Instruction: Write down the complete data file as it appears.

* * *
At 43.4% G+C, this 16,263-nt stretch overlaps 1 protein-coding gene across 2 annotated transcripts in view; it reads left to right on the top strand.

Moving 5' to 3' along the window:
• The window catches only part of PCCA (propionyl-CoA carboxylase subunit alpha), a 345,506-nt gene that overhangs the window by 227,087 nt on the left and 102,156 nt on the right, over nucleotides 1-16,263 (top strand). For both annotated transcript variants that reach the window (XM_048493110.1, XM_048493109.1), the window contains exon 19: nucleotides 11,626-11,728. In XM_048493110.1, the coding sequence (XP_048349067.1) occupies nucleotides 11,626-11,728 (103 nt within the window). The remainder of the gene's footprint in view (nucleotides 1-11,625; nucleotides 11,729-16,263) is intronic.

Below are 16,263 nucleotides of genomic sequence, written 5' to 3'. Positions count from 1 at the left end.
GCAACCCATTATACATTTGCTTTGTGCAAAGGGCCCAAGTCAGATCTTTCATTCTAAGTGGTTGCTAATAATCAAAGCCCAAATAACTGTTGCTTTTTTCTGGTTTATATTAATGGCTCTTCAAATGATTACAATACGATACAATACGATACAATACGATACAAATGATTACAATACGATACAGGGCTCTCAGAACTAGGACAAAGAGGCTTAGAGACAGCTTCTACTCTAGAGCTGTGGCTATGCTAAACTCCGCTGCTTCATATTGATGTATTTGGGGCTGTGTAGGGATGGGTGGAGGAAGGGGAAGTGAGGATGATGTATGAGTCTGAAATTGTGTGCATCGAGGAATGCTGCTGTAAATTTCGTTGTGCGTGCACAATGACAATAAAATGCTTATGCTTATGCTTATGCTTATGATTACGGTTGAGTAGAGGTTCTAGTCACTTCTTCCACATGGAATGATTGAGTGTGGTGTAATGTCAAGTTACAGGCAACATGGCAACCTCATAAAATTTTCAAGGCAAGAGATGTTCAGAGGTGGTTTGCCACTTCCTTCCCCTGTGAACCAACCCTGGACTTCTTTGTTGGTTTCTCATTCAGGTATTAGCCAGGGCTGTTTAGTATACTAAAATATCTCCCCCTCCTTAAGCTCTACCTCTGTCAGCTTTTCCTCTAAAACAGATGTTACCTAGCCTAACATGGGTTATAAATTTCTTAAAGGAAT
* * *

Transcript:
At 43.4% G+C, this 16,263-nt stretch overlaps 1 protein-coding gene across 2 annotated transcripts in view; it reads left to right on the top strand.

Moving 5' to 3' along the window:
• The window catches only part of PCCA (propionyl-CoA carboxylase subunit alpha), a 345,506-nt gene that overhangs the window by 227,087 nt on the left and 102,156 nt on the right, over nucleotides 1-16,263 (top strand). For both annotated transcript variants that reach the window (XM_048493110.1, XM_048493109.1), the window contains exon 19: nucleotides 11,626-11,728. In XM_048493110.1, the coding sequence (XP_048349067.1) occupies nucleotides 11,626-11,728 (103 nt within the window). The remainder of the gene's footprint in view (nucleotides 1-11,625; nucleotides 11,729-16,263) is intronic.

Below are 16,263 nucleotides of genomic sequence, written 5' to 3'. Positions count from 1 at the left end.
GCAACCCATTATACATTTGCTTTGTGCAAAGGGCCCAAGTCAGATCTTTCATTCTAAGTGGTTGCTAATAATCAAAGCCCAAATAACTGTTGCTTTTTTCTGGTTTATATTAATGGCTCTTCAAATGATTACAATACGATACAATACGATACAATACGATACAAATGATTACAATACGATACAGGGCTCTCAGAACTAGGACAAAGAGGCTTAGAGACAGCTTCTACTCTAGAGCTGTGGCTATGCTAAACTCCGCTGCTTCATATTGATGTATTTGGGGCTGTGTAGGGATGGGTGGAGGAAGGGGAAGTGAGGATGATGTATGAGTCTGAAATTGTGTGCATCGAGGAATGCTGCTGTAAATTTCGTTGTGCGTGCACAATGACAATAAAATGCTTATGCTTATGCTTATGCTTATGATTACGGTTGAGTAGAGGTTCTAGTCACTTCTTCCACATGGAATGATTGAGTGTGGTGTAATGTCAAGTTACAGGCAACATGGCAACCTCATAAAATTTTCAAGGCAAGAGATGTTCAGAGGTGGTTTGCCACTTCCTTCCCCTGTGAACCAACCCTGGACTTCTTTGTTGGTTTCTCATTCAGGTATTAGCCAGGGCTGTTTAGTATACTAAAATATCTCCCCCTCCTTAAGCTCTACCTCTGTCAGCTTTTCCTCTAAAACAGATGTTACCTAGCCTAACATGGGTTATAAATTTCTTAAAGGAAT